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commented Mar 4, 2015

My bad, I forgot it requires a perfect-hash function to get O(1). (even the wikipedia page says O(n))
That being said, average case is still O(1), so we can both be right. (well, partially)

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commented Mar 4, 2015

i think we all want the "best" implementation and i don't mind if that's not mine but it looks like we need to do some profiling. ideally we want tests that include patching the DOM but i'm stretched for time right now so maybe i can start by adjusting test/sort.js to do a diff using vtree/diff rather than just copying/pasting sort algorithms in that file. then we can at least profile both approaches in a way that is meaningful for comparison - although without patching the DOM it is not completely conclusive. after that maybe it won't take a lot of effort to add patching the DOM to that.

apart from performance, i think there were some characteristics of your approach which were undesirable. e.g. reordering nodes that will be removed but given the number of changes we've gone through in the past couple of weeks, i can't remember whether this is still the case or not so forgive me if i'm wrong.

@neonstalwart neonstalwart force-pushed the neonstalwart:rewrite-reorder branch from f633080 to 3ab690a Mar 4, 2015

@neonstalwart neonstalwart force-pushed the neonstalwart:rewrite-reorder branch from 3ab690a to 9c09d58 Mar 4, 2015

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commented Mar 4, 2015

using the changes to test/sort.js added in d121124 from this branch and the below config. i got the log output from chrome included in the table below. (all the permutations were sorted correctly but i've removed the logging output related to that).

@Matt-Esch these numbers below show no significant performance difference between the 2 approaches. it would be good to double-check that the changes to test/sort.js are reasonable and verify my results by running the tests again but i'm happy to bring this to a conclusion any way you want to - i.e. i don't care too much which code you merge as long as we aren't compromising on our other constraints such as disturbing the DOM as little as possible.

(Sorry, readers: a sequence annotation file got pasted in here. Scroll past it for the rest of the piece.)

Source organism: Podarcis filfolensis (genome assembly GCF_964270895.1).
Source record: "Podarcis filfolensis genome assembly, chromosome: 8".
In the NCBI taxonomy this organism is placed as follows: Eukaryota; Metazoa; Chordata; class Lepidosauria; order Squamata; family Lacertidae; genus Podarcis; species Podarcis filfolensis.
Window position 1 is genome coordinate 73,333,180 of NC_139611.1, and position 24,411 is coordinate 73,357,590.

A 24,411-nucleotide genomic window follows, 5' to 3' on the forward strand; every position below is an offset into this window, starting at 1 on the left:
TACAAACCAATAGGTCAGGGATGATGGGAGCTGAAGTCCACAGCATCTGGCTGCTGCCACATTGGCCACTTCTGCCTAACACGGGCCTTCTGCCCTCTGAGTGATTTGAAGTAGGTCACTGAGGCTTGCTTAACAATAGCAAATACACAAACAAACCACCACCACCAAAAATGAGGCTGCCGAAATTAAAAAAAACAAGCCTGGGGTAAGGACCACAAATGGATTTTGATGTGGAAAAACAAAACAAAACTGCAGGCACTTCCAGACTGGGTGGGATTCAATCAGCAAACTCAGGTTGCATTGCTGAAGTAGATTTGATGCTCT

var PERMUTATION_START = 1;
var PERMUTATION_END = 8;

var SAMPLE_START = 10;
var SAMPLE_END = 1000;
var SAMPLE_COUNT = 100;
var SAMPLE_INTERVAL = 100;
d121124 9c09d58
All (1) arrays sorted in 1 ms All (1) arrays sorted in 0 ms
An array of length 1 sorts in 1 ms An array of length 1 sorts in 0 ms
All (2) arrays sorted in 3 ms All (2) arrays sorted in 2 ms
An array of length 2 sorts in 1 ms An array of length 2 sorts in 1 ms
All (6) arrays sorted in 7 ms All (6) arrays sorted in 9 ms
An array of length 3 sorts in 1 ms An array of length 3 sorts in 1 ms
All (24) arrays sorted in 38 ms All (24) arrays sorted in 34 ms
An array of length 4 sorts in 1 ms An array of length 4 sorts in 1 ms
All (120) arrays sorted in 115 ms All (120) arrays sorted in 154 ms
An array of length 5 sorts in 0 ms An array of length 5 sorts in 1 ms
All (720) arrays sorted in 749 ms All (720) arrays sorted in 768 ms
An array of length 6 sorts in 1 ms An array of length 6 sorts in 1 ms
All (5040) arrays sorted in 5824 ms All (5040) arrays sorted in 6111 ms
An array of length 7 sorts in 1 ms An array of length 7 sorts in 1 ms
All (40320) arrays sorted in 55557 ms All (40320) arrays sorted in 52125 ms
An array of length 8 sorts in 1 ms An array of length 8 sorts in 1 ms
All (100) arrays sorted in 143 ms All (100) arrays sorted in 125 ms